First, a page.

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12x36 IS II

de Canon

Prix : EUR 762,00
Tous les prix incluent la TVA.
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Informations sur le produit

Descriptif technique
Zoom optique12 X
Informations complémentaires
Dimensions du produit (L x l x h)22,9 x 17,8 x 10,2 cm
Numéro du modèle de l'article9332A002
Date de mise en ligne sur Amazon.fr26 janvier 2012
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Descriptions du produit

Sharp, Steady Viewing For an Active World.Light, sleek and powerful, this advanced binocular features Canon's Image Stabilizer technology to keep the image steady even when you are not. High magnification multi-coated lenses deliver a wide, extra-bright field-of-view. The Doublet Field Flattener keeps images sharp from edge-to-edge. An enhanced power-saving technology coupled with optional lithium AA batteries provide up to 12 hours of continuous use. All Canon binoculars feature a center focus for easy one-handed operation, and the 12 x 36 IS II has a water-resistant, non-slip rubber coating that ensures secure handling in a wide range of environments.

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Commentaires client les plus utiles sur Amazon.com (beta)

Amazon.com: 181 commentaires
238 internautes sur 243 ont trouvé ce commentaire utile 
Maybe the best birding binos I've ever owned 16 janvier 2007
Par Timothy B. Riley - Publié sur Amazon.com
Achat vérifié
As an experienced brider (bird watcher to some) I've owned some of the world's greastest optics, the type of European "alpha-glass" that top tour leaders wear with pride.

I bought the Canon 12x36 almost 2 years ago based mostly on my respect for the Canon L lenses with internal stabilization that I use on a regular basis for bird photography. All I can say is... Wow!. These light-weight, high powered lenses have become my favorites in the field for wildlife observation, especially when viewing wild birds.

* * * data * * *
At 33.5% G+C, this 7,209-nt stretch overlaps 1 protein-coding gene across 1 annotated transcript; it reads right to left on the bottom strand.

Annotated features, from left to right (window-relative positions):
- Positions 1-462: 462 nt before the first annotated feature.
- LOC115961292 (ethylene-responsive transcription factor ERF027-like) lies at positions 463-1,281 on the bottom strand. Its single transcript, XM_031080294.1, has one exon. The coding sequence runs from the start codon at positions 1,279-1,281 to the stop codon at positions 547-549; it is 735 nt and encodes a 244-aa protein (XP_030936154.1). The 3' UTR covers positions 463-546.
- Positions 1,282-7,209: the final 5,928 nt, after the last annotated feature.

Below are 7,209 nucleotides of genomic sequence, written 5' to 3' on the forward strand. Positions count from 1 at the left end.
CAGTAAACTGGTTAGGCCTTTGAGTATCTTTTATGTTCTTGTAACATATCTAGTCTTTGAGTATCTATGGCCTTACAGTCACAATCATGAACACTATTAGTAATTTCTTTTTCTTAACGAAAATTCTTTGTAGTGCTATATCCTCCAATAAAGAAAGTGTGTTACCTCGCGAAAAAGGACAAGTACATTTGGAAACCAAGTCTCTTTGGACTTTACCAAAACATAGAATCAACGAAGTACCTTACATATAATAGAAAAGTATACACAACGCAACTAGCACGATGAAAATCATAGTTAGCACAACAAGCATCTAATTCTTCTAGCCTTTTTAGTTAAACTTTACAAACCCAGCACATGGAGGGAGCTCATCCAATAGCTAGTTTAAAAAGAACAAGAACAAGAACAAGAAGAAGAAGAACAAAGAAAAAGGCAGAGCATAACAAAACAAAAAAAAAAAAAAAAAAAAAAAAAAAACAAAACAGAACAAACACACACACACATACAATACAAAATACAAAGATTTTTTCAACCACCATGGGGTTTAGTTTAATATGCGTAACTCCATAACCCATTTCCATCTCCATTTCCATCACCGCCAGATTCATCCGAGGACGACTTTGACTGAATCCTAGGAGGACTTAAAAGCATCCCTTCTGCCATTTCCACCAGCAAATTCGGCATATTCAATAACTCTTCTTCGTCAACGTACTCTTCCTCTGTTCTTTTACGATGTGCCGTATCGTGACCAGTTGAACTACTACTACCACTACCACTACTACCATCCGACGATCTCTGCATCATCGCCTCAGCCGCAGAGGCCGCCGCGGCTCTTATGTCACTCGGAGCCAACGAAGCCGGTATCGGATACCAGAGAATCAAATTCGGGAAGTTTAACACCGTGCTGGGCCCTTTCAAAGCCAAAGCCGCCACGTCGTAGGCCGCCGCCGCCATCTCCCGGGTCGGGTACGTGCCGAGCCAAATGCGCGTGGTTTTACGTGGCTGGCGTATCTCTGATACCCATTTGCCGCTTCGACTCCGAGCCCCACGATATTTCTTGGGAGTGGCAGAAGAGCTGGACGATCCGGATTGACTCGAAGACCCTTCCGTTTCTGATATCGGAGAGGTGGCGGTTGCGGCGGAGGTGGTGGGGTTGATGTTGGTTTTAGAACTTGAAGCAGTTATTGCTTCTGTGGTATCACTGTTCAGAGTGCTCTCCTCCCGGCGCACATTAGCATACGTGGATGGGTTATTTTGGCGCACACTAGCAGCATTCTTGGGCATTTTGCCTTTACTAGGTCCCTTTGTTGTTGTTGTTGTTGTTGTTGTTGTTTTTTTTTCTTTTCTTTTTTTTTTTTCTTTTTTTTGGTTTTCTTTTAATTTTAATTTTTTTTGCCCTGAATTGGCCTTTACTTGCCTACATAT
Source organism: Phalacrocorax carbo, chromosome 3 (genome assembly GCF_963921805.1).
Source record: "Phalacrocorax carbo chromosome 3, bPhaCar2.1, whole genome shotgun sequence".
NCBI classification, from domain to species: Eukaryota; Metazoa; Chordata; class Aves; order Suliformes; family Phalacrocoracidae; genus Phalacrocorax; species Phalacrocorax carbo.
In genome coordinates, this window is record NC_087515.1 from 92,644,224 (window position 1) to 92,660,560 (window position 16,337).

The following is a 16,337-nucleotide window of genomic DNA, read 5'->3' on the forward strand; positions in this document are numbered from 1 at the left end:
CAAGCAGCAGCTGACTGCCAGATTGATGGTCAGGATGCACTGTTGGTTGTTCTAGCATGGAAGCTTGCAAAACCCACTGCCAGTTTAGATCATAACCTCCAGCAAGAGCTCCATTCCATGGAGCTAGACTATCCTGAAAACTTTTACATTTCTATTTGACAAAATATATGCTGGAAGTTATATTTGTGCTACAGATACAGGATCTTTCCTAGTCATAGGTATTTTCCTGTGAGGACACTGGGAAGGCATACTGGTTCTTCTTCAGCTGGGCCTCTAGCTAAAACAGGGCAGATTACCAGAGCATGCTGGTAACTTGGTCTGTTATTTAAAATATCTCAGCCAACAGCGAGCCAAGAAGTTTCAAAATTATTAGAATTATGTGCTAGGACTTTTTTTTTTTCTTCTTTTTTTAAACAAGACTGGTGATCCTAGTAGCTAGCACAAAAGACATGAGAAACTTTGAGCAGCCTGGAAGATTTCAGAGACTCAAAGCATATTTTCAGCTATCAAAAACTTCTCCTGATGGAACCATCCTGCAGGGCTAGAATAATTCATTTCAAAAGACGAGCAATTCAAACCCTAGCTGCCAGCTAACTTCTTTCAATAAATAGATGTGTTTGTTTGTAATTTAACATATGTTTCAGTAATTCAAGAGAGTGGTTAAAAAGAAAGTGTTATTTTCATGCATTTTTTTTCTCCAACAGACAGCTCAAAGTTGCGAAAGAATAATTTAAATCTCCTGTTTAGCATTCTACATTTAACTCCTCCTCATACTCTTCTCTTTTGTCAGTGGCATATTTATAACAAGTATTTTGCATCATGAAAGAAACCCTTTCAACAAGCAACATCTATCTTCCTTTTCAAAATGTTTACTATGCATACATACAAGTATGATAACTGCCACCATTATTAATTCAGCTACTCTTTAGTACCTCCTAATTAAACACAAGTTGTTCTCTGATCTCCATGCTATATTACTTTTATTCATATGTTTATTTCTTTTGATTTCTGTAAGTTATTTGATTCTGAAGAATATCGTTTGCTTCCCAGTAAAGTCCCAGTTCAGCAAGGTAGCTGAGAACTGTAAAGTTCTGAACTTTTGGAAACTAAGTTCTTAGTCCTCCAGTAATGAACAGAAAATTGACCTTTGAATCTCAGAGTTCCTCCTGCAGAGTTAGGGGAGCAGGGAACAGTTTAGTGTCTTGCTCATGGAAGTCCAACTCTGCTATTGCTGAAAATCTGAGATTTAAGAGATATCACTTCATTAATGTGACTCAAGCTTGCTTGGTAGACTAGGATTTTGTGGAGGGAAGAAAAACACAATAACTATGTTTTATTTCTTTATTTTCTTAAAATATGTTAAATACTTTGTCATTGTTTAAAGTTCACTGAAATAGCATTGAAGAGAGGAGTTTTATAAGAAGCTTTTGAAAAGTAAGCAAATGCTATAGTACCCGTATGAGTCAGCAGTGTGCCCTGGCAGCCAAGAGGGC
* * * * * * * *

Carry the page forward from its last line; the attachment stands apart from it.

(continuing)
At first they took a little time to get used to. They really don't have the feel of a top-of-the-line pair of binos (they are somewhat darker than most and setting the eye-peices for your own interocular distance is a little strange compared to the roof prism glasses that many of us have become accustomed to), but they are what they are. These are not your daddy's binoculars. However, if you are looking for state-of-the-art high tech optics, look no further.

When a subject is focused you see the type of image shake that one would expect at 12x magnification. Then I depress that wonderful little button that activates the image stabilization feature. All of a sudden I feel as though I am now looking at the bird face to face, like I'm just THREE FEET AWAY! It's as if I was studying the bird in a book. I can see details and field marks that others only wish that they could. It has helped me to make some really tough indentifications for my life-list that I might not have recorded otherwise.

After being so pleased with the 12x I decided to buy the 18x50's. I've owned them both now for a while and I find that I take the 12x36's out much more often that the larger, heavier 18x. I highly recommend the Canon 12x36 for serious nature (and or sports) observation.
122 internautes sur 125 ont trouvé ce commentaire utile 
Where were these when I was young 9 septembre 2008
Par Charles A Jennings, MC, LPC - Publié sur Amazon.com
Achat vérifié
While attending an astronomy club's night out, one of the members offered to show me a globular cluster using his image stabilized binoculars (brand unknown). As I brought the portion of sky into focus, I pressed the button and -- WOW! I could clearly see the cluster, not because it was highly magnified, but because my eyes had a chance to focus and process the image. Thoroughly impressed, I walked over to my wife and told her of the experience. A few weeks later, we had a pair of 12x36 Canons, and were counting the moons of Jupiter. My wife wanted her own pair so we would not have to readjust them when sharing. She complained about having to hold down the button all the time, something that I don't mind doing as I have long fingers. She also wanted a pair that would focus closer.